Youth-Led Inquiry into Cyberbullying and Cyberviolence

Posted on 04 August 2014

Childnet joined a panel of experts to answer questions from a group of young people. 

On the 1st August at the City Hall in central London, Childnet took part in an in-depth youth led inquiry into the issues associated with cyberbullying and cyberviolence with the aim of coming up with practical and realistic solutions on how to educate and protect children and young people in the digital age. 

The youth panel was made up of 12 young people aged 16-22 who represented different interest areas such as: education, online gaming, feminism and there was even a “head of banter” – who highlighted how easy it is to go too far with the things you say online.  

The panel of experts was made up of experts in the field from the Office of the Children’s Commissioner, academics, South West Grid for Learning, the Insititute for Well-Being and The Tavistock Institute. Futher to this, there were representatives from Facebook, UK Safer Internet Centre, UKIE, Twitter and Moshi Monsters who spoke about the strategies and policies that have been put in place to protect young people and children on the internet, as well as the challenges that they face as young organisations in keeping up with rapidly shifting trends on the internet.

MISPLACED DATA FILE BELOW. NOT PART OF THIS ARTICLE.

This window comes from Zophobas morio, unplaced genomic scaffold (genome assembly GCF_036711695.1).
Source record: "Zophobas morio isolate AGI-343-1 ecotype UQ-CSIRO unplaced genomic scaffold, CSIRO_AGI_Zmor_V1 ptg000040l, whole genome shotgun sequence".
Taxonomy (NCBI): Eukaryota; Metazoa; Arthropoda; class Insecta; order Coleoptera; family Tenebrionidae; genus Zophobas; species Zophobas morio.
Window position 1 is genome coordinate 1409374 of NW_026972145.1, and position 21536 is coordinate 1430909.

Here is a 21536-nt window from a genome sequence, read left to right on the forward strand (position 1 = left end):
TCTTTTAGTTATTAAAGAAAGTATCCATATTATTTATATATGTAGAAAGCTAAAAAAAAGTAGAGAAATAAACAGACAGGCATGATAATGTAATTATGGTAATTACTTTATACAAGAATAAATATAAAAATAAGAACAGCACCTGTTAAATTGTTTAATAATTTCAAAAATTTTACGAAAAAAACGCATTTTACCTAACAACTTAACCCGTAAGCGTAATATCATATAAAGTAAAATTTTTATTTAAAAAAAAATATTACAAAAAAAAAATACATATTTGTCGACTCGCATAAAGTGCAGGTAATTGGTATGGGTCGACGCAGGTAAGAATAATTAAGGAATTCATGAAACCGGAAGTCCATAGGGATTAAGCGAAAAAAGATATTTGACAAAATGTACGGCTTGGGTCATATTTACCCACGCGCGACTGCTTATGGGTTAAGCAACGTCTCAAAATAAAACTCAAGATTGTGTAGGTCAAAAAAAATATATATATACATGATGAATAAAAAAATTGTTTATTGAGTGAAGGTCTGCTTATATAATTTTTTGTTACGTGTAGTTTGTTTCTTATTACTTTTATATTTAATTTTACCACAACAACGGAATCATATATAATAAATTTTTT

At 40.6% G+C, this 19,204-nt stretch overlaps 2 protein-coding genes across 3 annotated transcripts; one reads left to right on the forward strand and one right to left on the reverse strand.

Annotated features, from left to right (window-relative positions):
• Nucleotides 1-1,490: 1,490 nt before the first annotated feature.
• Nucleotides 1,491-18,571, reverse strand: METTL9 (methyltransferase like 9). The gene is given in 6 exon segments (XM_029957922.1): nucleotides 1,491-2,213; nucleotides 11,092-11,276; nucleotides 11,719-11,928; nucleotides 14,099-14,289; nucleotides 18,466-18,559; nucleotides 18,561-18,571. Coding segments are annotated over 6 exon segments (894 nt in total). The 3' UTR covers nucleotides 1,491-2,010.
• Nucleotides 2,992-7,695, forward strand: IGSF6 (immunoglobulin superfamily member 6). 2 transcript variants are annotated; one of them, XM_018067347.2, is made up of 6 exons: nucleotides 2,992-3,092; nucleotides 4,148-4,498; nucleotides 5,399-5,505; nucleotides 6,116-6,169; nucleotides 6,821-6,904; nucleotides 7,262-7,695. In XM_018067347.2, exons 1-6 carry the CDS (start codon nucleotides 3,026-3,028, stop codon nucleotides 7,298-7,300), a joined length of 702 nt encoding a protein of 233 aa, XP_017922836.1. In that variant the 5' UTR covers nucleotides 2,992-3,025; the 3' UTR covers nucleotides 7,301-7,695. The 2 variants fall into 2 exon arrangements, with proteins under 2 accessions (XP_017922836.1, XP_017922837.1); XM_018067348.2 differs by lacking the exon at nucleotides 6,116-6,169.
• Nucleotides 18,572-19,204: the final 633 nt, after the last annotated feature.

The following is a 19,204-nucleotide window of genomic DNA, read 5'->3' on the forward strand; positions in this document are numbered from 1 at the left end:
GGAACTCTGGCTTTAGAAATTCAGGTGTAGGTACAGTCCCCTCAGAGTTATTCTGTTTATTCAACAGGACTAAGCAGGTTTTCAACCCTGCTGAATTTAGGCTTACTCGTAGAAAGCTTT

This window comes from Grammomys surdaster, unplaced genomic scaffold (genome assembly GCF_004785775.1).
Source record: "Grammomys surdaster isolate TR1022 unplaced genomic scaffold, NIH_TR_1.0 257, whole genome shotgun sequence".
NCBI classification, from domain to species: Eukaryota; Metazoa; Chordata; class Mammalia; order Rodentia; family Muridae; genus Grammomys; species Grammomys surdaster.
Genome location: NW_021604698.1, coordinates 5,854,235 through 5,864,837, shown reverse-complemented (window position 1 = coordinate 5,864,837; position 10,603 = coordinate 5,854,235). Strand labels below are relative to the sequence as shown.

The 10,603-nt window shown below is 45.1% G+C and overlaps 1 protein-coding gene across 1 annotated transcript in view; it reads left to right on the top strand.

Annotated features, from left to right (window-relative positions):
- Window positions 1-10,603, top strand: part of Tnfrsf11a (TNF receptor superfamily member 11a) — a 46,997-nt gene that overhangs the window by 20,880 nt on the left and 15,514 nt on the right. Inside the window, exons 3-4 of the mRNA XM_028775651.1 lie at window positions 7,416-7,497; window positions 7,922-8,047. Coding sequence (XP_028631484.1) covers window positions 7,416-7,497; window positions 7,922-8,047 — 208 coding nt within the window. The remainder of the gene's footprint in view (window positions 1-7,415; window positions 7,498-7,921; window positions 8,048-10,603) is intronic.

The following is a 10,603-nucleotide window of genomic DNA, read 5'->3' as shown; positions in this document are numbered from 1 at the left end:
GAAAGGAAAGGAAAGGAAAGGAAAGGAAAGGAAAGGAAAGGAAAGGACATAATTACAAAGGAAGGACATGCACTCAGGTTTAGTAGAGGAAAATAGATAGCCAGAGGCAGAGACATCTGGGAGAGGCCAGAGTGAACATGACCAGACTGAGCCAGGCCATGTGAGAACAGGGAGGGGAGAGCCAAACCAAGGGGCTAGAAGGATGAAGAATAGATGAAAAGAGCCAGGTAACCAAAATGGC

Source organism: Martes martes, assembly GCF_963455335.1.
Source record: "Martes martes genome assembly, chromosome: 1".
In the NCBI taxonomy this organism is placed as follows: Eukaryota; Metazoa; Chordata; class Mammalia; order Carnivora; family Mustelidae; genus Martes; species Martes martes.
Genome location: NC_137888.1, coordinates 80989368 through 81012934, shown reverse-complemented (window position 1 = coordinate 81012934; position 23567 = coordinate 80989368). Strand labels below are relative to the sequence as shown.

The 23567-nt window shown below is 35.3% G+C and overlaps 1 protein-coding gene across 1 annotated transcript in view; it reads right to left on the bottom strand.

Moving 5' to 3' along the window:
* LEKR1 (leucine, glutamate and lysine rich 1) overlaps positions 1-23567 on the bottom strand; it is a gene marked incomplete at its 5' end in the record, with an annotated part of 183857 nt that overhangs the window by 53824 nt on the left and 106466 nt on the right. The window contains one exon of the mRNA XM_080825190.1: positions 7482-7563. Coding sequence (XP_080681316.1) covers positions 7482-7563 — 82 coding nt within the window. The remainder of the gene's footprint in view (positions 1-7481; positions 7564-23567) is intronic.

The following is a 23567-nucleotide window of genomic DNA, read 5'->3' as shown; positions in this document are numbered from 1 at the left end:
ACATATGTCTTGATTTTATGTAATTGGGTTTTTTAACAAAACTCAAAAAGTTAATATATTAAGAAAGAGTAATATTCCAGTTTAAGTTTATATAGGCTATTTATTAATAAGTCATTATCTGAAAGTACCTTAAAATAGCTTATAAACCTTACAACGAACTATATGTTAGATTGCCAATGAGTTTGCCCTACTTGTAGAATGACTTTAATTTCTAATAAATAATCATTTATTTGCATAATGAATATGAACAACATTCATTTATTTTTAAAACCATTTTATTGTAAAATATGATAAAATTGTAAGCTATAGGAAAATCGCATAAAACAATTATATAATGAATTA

Tackling the topic of e-safety education was a panel of representatives from organisations such as: BeatBullying, the Child Exploitation Online Protection Centre and the Diana Awards, with schemes to educate and encourage young people to use the internet safely and combat cyberbullying.

Among the internet safety professionals questioned was Will Garder - Chief Executive Officer of Childnet International - who provided insights into why it is important to equip children, young people, parents and carers with the tools and skills to keep themselves and each other safe on the internet.

By the end of the day there was a clear conclusion to the inquiry; although this discussion centred on bullying specifically in the context of online communications the inquiry agreed that the consistent message to be delivered to children and young people of all ages is that bullying is and always will be intolerable on any level, whether that is online or offline. 

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